Fourth Dimension by Eric Walters
Published by Penguin Teen on February 6th 2018
Series: The Rule of Three #4
Genres: Adventure, Apoctalyptic, Dystopia, Science Fiction, Survival, Young Adult
Length: 384 pages Source: LibraryThing Early Reviewers
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In a world with no power, chaos soon descends. A powerful look at the disintegration of society in the wake of a massive and mysterious outage that has knocked out all modern amenities.
Fifteen-year-old Emma has moved house with her ex-Marine mother and younger brother. It's a brand-new condo building, which explains the semi-regular power outages, as workers complete the units around them. So Emma isn't particularly concerned when the latest blackout hits just as they are preparing to leave town on a long weekend camping trip. But then the car won't start, and their cellphones appear dead -- and all the cars outside their building seem to be stalled in a long traffic jam ...
In the midst of what appears to be a massive power outage, with their camping gear packed and ready, Emma and her family canoe over to the islands, just offshore, to wait it out. But while they land on an isolated island, with a relatively hidden site, they are far from safe, as people become increasingly desperate to find food and shelter. And as the days pass, and the power remains out, the threat of violence becomes all too real.
Disclaimer: I received this book for free from LibraryThing Early Reviewers and Penguin Teen in exchange for an honest review. This does not affect my opinion of the book or the content of my review.
Fourth Dimension tells the story of a small Marine family trying to survive after a complete technology blackout. What starts off as the family annual camping trip quickly turns into a dog-eat-dog world as violence ensues when humanity realizes life as they knew it has come to an end. Arming themselves with their mother’s military experience, their camping supplies, and limited connections… the family sets out to do whatever they must to survive.
I think the concept of this book is really interesting. The complete loss of technology would surely result in a world fallen to chaos. There were a few key points of this decent that bothered me. Firstly, the violence and desperation started within the first twenty-four hours. I’ve been without power for several days, and at that point, nobody starts looting and shanking each other. The author’s predilection to violence as a reaction was dramatic. Yes, violence would likely occur eventually, but I didn’t see his timeline as realistic. And things kept going at the same speed.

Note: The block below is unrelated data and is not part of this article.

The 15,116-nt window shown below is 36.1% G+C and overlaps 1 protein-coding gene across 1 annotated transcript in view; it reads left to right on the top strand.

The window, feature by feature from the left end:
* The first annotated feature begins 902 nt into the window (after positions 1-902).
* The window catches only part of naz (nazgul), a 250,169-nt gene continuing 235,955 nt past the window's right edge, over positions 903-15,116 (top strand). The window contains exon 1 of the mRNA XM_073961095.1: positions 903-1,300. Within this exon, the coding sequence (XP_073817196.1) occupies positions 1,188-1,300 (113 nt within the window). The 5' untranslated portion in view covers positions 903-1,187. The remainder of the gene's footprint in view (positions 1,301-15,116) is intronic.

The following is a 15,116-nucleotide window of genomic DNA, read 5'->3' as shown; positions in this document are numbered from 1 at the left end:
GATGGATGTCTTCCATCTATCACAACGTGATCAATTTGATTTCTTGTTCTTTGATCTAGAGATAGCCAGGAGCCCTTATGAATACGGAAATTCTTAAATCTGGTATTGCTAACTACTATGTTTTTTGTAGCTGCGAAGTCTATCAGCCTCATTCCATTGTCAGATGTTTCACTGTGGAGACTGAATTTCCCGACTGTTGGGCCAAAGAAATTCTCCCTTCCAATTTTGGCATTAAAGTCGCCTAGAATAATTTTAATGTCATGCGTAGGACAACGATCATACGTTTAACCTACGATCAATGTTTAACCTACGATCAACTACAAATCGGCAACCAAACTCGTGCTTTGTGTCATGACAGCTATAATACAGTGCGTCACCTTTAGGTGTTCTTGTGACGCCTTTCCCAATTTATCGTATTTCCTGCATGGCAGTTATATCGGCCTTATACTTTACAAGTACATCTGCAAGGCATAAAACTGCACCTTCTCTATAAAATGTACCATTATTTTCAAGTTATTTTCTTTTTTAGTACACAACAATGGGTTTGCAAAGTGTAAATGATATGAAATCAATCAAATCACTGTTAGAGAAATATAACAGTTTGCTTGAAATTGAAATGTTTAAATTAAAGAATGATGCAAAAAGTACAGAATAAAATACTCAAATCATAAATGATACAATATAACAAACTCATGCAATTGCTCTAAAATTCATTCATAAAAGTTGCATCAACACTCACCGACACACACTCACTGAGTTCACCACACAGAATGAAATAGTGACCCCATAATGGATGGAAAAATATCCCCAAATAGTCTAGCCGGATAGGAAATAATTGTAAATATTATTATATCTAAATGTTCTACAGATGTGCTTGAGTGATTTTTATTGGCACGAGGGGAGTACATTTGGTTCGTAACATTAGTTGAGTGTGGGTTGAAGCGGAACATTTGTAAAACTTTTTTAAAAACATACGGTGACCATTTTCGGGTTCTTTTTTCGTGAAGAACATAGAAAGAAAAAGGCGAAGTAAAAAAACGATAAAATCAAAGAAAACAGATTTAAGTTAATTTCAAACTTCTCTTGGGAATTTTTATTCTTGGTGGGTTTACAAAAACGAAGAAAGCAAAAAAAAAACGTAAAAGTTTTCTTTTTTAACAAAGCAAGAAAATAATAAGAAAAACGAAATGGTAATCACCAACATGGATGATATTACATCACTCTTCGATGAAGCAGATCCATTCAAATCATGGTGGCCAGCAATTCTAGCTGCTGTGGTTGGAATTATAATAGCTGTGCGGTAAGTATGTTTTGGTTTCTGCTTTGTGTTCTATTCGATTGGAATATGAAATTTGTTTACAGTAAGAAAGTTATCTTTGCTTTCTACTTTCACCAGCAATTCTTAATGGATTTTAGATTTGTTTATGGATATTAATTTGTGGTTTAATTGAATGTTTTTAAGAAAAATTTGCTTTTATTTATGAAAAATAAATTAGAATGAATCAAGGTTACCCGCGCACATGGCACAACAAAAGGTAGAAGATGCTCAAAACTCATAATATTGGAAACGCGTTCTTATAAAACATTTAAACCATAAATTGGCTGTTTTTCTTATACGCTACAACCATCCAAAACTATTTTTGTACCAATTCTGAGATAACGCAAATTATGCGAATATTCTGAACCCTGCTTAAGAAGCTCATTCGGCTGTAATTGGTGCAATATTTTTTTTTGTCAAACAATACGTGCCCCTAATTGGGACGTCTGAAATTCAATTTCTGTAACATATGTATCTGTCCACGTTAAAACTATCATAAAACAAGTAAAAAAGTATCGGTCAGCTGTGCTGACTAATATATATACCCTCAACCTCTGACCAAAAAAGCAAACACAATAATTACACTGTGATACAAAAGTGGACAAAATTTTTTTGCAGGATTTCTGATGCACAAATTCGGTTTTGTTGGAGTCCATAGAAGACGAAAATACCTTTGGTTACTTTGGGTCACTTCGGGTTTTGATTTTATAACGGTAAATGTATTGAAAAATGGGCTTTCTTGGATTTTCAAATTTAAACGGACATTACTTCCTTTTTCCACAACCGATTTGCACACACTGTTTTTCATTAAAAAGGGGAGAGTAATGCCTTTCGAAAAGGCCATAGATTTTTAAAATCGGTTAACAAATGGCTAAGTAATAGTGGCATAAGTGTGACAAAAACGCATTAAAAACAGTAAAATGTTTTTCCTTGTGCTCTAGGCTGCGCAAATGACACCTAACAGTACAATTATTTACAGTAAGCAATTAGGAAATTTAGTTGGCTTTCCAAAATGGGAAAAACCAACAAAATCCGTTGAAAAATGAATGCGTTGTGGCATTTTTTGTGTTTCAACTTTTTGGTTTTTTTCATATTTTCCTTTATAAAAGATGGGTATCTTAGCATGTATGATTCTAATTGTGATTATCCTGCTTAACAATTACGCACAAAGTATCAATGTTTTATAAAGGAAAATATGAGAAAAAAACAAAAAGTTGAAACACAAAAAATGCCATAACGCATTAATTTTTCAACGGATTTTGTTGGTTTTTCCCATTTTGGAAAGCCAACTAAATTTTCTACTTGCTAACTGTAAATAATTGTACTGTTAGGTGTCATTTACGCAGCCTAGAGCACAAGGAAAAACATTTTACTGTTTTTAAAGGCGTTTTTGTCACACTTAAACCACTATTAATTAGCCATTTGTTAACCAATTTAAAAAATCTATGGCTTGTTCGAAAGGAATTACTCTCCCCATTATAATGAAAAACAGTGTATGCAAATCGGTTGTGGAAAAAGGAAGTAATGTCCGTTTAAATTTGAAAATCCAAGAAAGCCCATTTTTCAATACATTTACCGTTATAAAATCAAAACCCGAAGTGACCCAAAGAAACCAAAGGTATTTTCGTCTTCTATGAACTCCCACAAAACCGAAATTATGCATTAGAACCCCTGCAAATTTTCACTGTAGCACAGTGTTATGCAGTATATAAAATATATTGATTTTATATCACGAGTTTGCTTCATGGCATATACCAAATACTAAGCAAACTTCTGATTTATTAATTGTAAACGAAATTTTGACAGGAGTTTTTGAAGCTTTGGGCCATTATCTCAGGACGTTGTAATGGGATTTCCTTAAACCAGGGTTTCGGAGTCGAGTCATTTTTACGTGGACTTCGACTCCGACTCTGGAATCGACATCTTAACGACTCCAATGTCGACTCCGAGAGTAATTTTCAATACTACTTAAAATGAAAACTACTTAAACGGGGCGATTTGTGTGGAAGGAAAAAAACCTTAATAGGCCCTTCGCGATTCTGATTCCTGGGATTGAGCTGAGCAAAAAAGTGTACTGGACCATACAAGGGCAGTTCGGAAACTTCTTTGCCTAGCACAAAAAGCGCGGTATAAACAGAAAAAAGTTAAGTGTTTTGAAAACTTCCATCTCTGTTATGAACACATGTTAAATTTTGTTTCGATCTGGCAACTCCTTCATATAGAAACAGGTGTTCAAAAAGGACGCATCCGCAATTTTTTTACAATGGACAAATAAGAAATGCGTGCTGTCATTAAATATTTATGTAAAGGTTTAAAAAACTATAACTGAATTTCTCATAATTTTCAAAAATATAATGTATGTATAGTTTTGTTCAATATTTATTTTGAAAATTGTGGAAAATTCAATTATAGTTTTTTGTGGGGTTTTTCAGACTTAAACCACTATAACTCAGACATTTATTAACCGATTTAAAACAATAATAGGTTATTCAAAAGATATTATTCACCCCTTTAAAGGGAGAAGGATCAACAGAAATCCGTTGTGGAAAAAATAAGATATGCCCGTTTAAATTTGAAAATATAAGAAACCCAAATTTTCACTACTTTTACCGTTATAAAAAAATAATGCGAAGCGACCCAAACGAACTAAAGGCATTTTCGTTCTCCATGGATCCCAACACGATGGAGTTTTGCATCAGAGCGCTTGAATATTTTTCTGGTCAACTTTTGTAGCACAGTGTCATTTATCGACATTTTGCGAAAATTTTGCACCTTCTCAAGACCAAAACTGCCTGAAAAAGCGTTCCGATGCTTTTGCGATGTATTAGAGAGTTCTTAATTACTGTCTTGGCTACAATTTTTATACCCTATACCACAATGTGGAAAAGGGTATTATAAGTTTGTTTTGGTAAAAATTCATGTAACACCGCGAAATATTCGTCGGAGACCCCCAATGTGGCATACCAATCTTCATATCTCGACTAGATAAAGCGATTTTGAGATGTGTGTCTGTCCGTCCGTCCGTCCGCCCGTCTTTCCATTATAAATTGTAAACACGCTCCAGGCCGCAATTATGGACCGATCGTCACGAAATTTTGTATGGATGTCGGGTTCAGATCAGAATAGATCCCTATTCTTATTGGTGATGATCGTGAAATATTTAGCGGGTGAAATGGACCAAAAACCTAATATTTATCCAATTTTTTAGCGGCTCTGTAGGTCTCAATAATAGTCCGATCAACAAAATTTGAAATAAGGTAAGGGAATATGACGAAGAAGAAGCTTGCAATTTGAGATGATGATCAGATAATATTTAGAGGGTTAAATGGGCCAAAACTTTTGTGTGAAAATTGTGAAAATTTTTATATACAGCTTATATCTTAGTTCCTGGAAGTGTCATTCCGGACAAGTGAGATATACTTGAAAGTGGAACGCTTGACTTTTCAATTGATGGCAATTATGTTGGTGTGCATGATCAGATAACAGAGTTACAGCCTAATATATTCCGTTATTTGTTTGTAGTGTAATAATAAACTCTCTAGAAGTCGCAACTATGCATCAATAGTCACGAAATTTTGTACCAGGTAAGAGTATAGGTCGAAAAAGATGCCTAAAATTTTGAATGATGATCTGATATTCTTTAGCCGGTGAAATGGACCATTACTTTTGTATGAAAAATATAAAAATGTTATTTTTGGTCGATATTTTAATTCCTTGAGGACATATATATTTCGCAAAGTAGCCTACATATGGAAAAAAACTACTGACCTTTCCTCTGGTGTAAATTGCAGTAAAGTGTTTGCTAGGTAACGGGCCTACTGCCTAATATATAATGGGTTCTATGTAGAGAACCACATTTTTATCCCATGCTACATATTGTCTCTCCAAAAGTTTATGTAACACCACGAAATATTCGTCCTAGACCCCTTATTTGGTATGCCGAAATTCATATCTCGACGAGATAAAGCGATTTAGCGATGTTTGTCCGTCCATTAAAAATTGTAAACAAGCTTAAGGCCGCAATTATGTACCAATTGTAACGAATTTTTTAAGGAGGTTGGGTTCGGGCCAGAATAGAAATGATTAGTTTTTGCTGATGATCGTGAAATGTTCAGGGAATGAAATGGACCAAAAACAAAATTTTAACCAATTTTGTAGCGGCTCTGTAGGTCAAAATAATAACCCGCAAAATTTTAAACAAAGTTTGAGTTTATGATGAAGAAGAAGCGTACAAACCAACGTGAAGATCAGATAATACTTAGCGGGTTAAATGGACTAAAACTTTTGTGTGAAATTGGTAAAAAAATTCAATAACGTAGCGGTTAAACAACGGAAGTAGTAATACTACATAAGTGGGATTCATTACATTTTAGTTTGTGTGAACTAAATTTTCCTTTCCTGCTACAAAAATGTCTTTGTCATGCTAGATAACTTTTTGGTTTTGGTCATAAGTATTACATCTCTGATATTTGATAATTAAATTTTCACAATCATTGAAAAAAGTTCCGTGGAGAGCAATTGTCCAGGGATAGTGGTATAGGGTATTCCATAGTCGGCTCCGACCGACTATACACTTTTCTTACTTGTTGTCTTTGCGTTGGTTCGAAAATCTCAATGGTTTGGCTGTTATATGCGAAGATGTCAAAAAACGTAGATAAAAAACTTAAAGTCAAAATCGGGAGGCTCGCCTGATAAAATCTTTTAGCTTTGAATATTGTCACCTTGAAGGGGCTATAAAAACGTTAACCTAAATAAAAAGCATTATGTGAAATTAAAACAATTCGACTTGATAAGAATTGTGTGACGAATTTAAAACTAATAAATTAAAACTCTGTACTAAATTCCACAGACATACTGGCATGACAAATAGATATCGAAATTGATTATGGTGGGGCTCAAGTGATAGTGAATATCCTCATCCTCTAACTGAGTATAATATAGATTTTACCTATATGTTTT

Unfortunately, every character see here is very flat and emotionless. This concerns me most about our protagonist, Emma. Where the story started off with great family dynamics, Emma quickly falls forward as her mother’s equal and confidant (even though she’s still a high schooler). Not only is she encouraged to learn to defend herself (fine), she is also urged take a life to protect their community and eventually asked to lead the military training of the teens. Through it all, Emma is remorseless. That bothers me just as much as the fact that their mother has no protective instinct to her children and either leaves them to their own devices or trains them to kill. It just doesn’t seem like a realistic relationship in the dynamic we were given at the beginning.
This book is overriden by dialogue. The parts where we settle in and learn about the community through Emma’s observations are alright, but at other time the characters will have a conversation about The Hunger Games that serves only to allow Willow to say Emma reminds him of Katniss. Flipping between long descriptive stretches and quick, quippy conversations threw the flow off.
Where the concept of Fourth Dimension is interesting, I just don’t buy the execution. The island is made it or LARPers, magicians, thespians, and grandmothers and yet it is the strongest and most thriving community in the area and is attacked often. Attacks are always repelled. I appreciate the fact with have a parental character with a military background because I don’t think I’ve run into a Marine in YA fiction before, but the idea that she is single-handedly protecting this community bent on living hedonistically is so unrealistic to me.
Fourth Dimension had a lot to offer in theory, but the storyline, characters, and writing style didn’t work for me. I think that people who enjoy YA fiction and military fiction will enjoy this book more. If you’re looking for something character driven, with relationship or intense world building… look elsewhere.
Fourth Dimension Goes to the Graveyard
While I appreciate receiving a free copy of this book from Penguin, I can’t see myself ever reading this one again. If we’re being perfectly honest, I almost didn’t read it the first time. I had a lot of trouble with the logical progression, unreliable characters, and militarism… and I found myself skimming a lot. It was a “Dear God, are we there yet?!” sort of book, and not one I want on my personal shelves. I will be donating Fourth Dimension.